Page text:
Sunday 24 May 2020

Bring Back Vaudeville

Jack Benny may have spent plenty of time in front of microphones, and for a while staring at a motion picture camera, but he never did give up appearing live on stage.

Of course, he began his vaudeville career before World War One. In the ‘30s, after becoming a huge radio star, he mounted his own personal appearance tour with a singer, acrobatic act, and so on, just like a vaudeville show. During World War Two, he and his little unit of singers and musicians appeared before soldiers around the world. He was still appearing on stage when he went into television in the early ‘50s, and then expanded that with violin concert performances until his health gave out in 1974.

It’s no surprise, perhaps, he was a little saddened by the demise of vaudeville at the hands of talkies and radio, and happy it got a boost 20 years later. He wrote for the UP about it (or someone ghosted for him) in a column published July 15, 1953. He, again, shows his affection and respect for other entertainers.

Benny Plans Tour In Vaudeville Show
(Jack Benny, CBS TV and radio star, is today's guest columnist during Jack Gaver’s vacation.)

Written For United Press
NEW YORK (UP)—Recently I completed a three-week engagement at the Curran Theatre in San Francisco. While I was there, a young couple rushed up to me in the lobby of my hotel, and the boy breathlessly asked, "Are you Jack Benny?" I nodded yes.
"Mr. Benny," he said. "we are on our honeymoon and seeing you here and on the stage last night is the biggest thrill we've had."
This is a rather sad commentary on honeymoons, but it does emphasize the fact that people do love to see actors entertain in person. And entertainers also love to entertain—in person. I know that I got such a kick out of my three-week stand in San Francisco that I plan to play a lot of cities around the country next year in a good old-fashioned vaudeville show.
Danny Kaye, Judy Garland, Betty Hutton and a lot of us feel the same way about it, and we all owe this revival of vaudeville in America to one man and he isn't even an American. His name is Val Parnell, and he's managing director of the Palladium Theatre in London.
When vaudeville died in America in the 1930s, all of us who love the theatre were very sad about its passing and felt there was nothing to do about it except mourn a phase of show business that was outdated.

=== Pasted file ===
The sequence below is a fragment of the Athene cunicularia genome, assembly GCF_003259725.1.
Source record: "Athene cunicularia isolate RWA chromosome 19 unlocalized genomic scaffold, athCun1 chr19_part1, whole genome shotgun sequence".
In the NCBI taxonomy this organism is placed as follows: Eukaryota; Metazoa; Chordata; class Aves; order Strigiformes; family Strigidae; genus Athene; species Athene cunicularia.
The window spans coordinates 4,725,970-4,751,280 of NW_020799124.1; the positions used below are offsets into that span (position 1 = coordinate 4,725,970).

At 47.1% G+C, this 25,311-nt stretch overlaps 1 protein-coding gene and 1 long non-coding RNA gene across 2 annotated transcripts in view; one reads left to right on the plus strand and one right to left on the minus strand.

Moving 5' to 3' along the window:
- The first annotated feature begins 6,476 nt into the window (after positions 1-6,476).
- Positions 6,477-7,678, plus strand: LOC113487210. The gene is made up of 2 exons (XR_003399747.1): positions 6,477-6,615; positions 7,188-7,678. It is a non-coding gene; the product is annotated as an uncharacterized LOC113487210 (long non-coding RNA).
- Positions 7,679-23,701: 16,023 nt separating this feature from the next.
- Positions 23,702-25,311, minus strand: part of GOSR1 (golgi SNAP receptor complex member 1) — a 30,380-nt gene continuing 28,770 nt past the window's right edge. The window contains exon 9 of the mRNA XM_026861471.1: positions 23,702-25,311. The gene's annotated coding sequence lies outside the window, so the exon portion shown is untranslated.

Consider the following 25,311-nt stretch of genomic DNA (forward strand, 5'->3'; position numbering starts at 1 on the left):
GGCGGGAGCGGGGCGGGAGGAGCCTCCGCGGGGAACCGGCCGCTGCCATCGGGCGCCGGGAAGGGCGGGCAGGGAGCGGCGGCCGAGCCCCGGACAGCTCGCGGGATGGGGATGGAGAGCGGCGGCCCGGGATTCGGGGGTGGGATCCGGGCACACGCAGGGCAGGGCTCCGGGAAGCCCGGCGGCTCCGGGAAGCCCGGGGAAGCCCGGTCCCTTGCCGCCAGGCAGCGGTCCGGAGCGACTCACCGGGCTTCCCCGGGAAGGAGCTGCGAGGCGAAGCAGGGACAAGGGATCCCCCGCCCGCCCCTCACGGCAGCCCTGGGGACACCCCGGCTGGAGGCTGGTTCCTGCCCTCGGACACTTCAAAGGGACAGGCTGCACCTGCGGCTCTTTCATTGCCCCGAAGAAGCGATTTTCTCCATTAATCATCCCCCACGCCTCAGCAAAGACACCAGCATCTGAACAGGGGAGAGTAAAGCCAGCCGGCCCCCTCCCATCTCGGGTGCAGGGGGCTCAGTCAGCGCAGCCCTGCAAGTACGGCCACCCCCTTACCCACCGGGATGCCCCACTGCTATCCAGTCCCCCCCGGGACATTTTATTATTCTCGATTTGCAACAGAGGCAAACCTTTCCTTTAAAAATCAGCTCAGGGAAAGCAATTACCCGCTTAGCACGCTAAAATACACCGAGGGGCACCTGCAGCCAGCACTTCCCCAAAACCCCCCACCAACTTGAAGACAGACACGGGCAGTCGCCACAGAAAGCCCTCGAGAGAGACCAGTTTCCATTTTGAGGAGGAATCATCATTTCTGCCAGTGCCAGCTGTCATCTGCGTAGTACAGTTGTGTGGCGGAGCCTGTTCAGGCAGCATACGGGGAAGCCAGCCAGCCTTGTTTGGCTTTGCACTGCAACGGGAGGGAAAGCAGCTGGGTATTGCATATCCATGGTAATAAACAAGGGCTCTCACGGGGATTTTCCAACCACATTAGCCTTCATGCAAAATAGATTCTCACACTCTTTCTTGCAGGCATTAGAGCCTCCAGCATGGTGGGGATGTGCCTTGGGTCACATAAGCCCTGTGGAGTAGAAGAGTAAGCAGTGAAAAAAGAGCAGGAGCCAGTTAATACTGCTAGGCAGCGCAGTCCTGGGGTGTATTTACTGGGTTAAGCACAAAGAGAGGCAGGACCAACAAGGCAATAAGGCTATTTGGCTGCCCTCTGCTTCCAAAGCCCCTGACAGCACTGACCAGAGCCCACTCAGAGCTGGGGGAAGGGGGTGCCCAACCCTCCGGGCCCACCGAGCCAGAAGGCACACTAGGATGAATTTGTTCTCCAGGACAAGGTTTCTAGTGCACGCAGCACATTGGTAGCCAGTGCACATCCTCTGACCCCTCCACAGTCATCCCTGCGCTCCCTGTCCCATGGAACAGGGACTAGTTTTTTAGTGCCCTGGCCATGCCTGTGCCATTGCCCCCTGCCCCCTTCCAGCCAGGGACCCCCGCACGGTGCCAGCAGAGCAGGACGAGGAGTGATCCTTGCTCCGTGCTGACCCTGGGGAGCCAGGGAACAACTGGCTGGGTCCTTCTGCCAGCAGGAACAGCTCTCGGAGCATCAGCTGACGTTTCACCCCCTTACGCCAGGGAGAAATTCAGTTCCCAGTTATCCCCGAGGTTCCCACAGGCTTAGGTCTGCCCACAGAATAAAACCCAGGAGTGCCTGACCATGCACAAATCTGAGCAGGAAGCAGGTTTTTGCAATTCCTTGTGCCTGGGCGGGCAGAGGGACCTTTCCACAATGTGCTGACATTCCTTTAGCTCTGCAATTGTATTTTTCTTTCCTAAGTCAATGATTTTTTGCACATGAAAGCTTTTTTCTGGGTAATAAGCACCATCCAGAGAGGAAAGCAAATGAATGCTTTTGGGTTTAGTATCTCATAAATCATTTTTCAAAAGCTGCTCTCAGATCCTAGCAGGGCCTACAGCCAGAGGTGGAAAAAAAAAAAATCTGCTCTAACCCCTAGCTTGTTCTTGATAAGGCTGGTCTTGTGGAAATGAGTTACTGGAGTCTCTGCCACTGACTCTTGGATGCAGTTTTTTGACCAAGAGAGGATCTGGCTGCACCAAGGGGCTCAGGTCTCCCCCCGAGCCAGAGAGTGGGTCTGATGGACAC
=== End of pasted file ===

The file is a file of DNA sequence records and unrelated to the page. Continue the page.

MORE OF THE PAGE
Although radio and television have been very good to me, I guess my first love is still the stage. I know I must be a ham. The old, trite familiar smell of the grease paint still smells good to me. And hearing the laughter and applause of a live audience night after night still sounds awfully pretty to those tired old ears.
In the old days, B. P.—Before Parnell—there weren't many of us who could take time off from radio and picture work to do a Broadway show. So, in order to go out and play to a live audience, we had to appear in the big picture theatre. We did make a lot of money. But five, six and seven shows a day is pretty tough when a man gets to be 39. And also, you always had the feeling that you were merely an extra added attraction.
But all this time, the variety theatre was doing very well in England, Ireland and Scotland, under the capable hands of Val Parnell and a few other showmen. However, in 1947, when business there started to slack off a bit, Val didn't shrug his shoulders and say, "too bad." He decided to import a flock of big name American stars to rejuvenate the variety theatre. His first big hit was Danny Kaye, and the rest is history.
Real Criticism
I think Parnell knows more about vaudeville than any man in the business. I played the Palladium four times in the first six years and every suggestion or criticism Val had to offer was constructive, and a great improvement to my show.
The Palladium policy is to do a strictly vaudeville first half of five acts, with a top star taking over the second half of the bill. All seats are reserved, and many Londoners buy their tickets a month in advance.
The night they come to the Palladium is a big event for these folks. And if the entertainment is good, they love every minute of it. Danny Kaye, Judy Garland, Betty Hutton, myself and many of the other Americans who came to the Palladium, kept asking each other "if the English people love this type of show so much, why shouldn't the Americans."
None of us had the guts to try it—except Judy.
Judy Did It
Judy, who hadn't sung before a live audience in years and years, stepped out on the stage of the Palladium one night and stepped off to one of the greatest ovations ever recorded a star in all history. And when she finished her engagement, she was so thrilled with the warmth of the live audiences, she decided to try it at the Palace in New York. As we all know, Judy stayed 18 weeks, and could have stayed 18 more. Danny could have done the same.
Judy, Danny Kay and Betty Hutton found that if you give them a good show, people will come to see whether it's New York, Chicago, San Francisco, Kokomo, London or Glasgow.
So I know I am speaking for Danny, Judy, Betty and all the rest of the entertainers in the U.S.A., when I publicly say, "thank you, Val Parnell, for bringing vaudeville back to America."

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